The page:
Use of the body’s own fat was actually first undertaken well over 100 years ago when a fatty lump was transferred by Vincenz Czerny from a woman’s back to her breast for augmentation after removal of a tumour.
The use of a patient’s own fat has taken some time to become an established part of the cosmetic surgeon’s armamentarium, but now has widespread uses in facial rejuvenation (especially for those with prior facelifts), and the improvement of localised soft-tissue defects, for example, after injury, birth defects or following tumour removal.
Because we all lose subcutaneous fat as we age, particularly in the face, Fat Transfer is potentially an ideal, volume-enhancing treatment if you would like to achieve natural-looking, safe and long-lasting results in areas of the body with diminished fat levels.
More questions about Fat Transfer?
If there are volume-deficient areas of your face or body, such as the hands or lips, for which you desire augmentation or filling, then fat grafting could be the perfect procedure. Depressions in the skin contour, perhaps having developed after liposuction, are also popular areas to have fat injections.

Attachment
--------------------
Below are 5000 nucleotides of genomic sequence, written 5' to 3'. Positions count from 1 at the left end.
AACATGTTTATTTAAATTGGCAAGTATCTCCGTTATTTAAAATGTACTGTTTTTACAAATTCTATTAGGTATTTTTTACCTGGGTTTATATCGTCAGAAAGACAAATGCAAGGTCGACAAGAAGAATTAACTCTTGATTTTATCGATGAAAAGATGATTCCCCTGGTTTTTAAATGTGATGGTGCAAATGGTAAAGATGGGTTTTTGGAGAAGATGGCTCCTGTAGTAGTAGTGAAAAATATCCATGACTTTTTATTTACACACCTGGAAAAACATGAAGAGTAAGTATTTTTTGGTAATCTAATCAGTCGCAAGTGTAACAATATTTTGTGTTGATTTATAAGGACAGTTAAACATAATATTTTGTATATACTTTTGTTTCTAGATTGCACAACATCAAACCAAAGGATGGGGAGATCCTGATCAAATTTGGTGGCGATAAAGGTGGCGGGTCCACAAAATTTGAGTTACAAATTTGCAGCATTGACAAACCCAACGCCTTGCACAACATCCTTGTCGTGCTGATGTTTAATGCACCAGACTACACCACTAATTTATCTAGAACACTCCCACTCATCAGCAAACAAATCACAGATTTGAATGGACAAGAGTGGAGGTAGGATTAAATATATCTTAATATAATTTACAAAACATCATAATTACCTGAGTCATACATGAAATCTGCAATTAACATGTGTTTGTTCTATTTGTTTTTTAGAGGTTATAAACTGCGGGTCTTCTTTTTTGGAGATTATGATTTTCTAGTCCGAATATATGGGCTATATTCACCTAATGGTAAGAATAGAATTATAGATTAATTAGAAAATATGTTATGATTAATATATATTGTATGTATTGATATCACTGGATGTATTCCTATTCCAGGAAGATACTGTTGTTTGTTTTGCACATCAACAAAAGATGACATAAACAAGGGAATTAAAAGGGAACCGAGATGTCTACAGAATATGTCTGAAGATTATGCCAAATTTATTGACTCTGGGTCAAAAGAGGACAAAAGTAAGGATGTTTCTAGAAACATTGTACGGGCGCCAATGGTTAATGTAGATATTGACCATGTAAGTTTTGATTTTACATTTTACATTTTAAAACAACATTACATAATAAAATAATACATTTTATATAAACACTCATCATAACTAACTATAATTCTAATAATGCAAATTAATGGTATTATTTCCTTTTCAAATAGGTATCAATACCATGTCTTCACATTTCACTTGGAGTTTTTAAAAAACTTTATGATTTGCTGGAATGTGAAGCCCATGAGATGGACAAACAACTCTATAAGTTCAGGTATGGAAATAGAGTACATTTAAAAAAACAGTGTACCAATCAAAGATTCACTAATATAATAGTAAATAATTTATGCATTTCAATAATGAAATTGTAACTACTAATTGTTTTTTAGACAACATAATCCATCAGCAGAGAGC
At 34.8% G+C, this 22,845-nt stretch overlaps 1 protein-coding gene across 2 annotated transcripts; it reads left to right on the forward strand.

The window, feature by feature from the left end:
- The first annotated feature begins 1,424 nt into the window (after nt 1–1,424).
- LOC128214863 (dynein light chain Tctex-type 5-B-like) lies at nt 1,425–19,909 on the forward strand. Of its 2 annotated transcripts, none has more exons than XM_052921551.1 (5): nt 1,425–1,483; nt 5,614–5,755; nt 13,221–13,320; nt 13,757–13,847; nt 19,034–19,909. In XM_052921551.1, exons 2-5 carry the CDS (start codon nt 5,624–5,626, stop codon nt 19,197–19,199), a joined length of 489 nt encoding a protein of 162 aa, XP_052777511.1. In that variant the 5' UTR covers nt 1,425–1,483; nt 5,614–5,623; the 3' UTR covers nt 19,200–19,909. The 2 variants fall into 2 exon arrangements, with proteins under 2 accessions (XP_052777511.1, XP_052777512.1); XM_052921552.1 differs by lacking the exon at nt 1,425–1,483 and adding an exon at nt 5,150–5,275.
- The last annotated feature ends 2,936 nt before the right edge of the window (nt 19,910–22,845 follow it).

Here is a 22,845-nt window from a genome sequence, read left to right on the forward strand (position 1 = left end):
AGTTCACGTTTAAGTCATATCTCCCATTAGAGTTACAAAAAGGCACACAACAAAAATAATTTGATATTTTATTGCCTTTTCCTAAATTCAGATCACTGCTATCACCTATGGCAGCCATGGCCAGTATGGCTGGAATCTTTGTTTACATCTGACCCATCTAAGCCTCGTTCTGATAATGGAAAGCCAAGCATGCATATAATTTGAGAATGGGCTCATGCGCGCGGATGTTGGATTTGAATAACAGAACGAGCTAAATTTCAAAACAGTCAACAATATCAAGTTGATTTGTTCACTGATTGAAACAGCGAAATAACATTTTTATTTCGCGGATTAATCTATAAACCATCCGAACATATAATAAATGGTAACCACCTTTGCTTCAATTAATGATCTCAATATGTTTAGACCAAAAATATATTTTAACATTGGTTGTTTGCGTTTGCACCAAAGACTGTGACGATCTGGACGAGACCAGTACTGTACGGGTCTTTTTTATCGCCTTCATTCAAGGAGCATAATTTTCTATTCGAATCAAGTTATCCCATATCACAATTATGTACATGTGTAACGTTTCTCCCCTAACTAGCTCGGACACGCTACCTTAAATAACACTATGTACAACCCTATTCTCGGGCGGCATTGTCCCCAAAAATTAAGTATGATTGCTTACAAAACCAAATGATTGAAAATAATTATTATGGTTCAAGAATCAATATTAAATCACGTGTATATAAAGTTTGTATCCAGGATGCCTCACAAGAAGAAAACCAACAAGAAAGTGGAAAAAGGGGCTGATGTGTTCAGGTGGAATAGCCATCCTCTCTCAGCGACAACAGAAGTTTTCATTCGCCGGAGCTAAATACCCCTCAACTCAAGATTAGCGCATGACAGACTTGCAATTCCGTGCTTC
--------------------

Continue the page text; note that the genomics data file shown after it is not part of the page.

You will generally need to be in good health to be considered for fat transfer. Nonetheless, fat grafting is increasing in popularity, given that fat is an effective filler successful in rejuvenating many parts of the body and avoids the inherent risks associated with fillers derived from cadavers or animals. It needs to adopt a new blood supply when grafted, but if it ‘takes’ it is effectively permanent, unlike dermal fillers such as hyaluronic acid.
As every Fat Injection procedure is different we undertake a detailed consultation with the patient to make sure that they are 100% happy with every aspect of the surgery.
This procedure is usually performed under local anaesthetic and the patient can normally return home the same day.
Because of long term loss of volume areas are often over filled and so the lips may look trout like. Recovery is usually very quick and is normally complete within 48 hours.
A significant amount of injected fat is dissolves over time (as much as 80% at 1 year – where did this figure come from? I usually quote 60 – 70% survival in the face and less elsewhere). Top ups will be required to maintain filling particularly in areas that move a lot. Lumps can occur particularly if injected under thin skin of the lower eyelids or the back of the hand.